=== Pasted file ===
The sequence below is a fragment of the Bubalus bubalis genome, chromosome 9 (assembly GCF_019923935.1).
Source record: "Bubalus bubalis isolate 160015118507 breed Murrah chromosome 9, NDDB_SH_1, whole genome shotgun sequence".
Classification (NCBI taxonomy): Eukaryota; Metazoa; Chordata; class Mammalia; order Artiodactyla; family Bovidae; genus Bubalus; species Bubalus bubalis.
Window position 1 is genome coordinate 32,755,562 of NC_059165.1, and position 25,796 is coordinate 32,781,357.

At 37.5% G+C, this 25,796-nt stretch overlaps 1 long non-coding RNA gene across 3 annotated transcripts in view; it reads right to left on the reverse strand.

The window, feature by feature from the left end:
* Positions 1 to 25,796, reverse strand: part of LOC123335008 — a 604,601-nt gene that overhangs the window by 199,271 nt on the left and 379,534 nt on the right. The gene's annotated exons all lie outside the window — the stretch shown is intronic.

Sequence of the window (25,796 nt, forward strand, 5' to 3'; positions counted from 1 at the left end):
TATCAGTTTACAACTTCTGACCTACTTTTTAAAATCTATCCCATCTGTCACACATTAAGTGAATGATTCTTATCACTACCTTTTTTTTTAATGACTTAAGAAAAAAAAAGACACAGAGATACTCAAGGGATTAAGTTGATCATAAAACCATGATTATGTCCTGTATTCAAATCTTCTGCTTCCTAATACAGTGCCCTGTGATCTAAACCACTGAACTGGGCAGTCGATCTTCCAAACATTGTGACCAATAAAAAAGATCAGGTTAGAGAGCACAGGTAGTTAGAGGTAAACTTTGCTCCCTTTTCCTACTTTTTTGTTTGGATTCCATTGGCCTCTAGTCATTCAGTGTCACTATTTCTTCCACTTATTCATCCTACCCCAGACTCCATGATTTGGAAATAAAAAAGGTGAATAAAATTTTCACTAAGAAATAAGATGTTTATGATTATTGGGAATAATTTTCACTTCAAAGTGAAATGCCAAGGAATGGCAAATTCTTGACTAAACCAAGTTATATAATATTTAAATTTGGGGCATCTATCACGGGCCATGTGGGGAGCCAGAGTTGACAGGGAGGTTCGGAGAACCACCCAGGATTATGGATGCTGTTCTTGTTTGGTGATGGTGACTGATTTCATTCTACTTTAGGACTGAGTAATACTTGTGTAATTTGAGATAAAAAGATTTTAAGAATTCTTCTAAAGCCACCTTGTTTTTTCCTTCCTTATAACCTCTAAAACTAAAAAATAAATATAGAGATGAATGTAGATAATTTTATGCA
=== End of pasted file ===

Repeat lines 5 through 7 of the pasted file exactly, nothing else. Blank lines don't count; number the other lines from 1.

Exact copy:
At 37.5% G+C, this 25,796-nt stretch overlaps 1 long non-coding RNA gene across 3 annotated transcripts in view; it reads right to left on the reverse strand.

The window, feature by feature from the left end:
* Positions 1 to 25,796, reverse strand: part of LOC123335008 — a 604,601-nt gene that overhangs the window by 199,271 nt on the left and 379,534 nt on the right. The gene's annotated exons all lie outside the window — the stretch shown is intronic.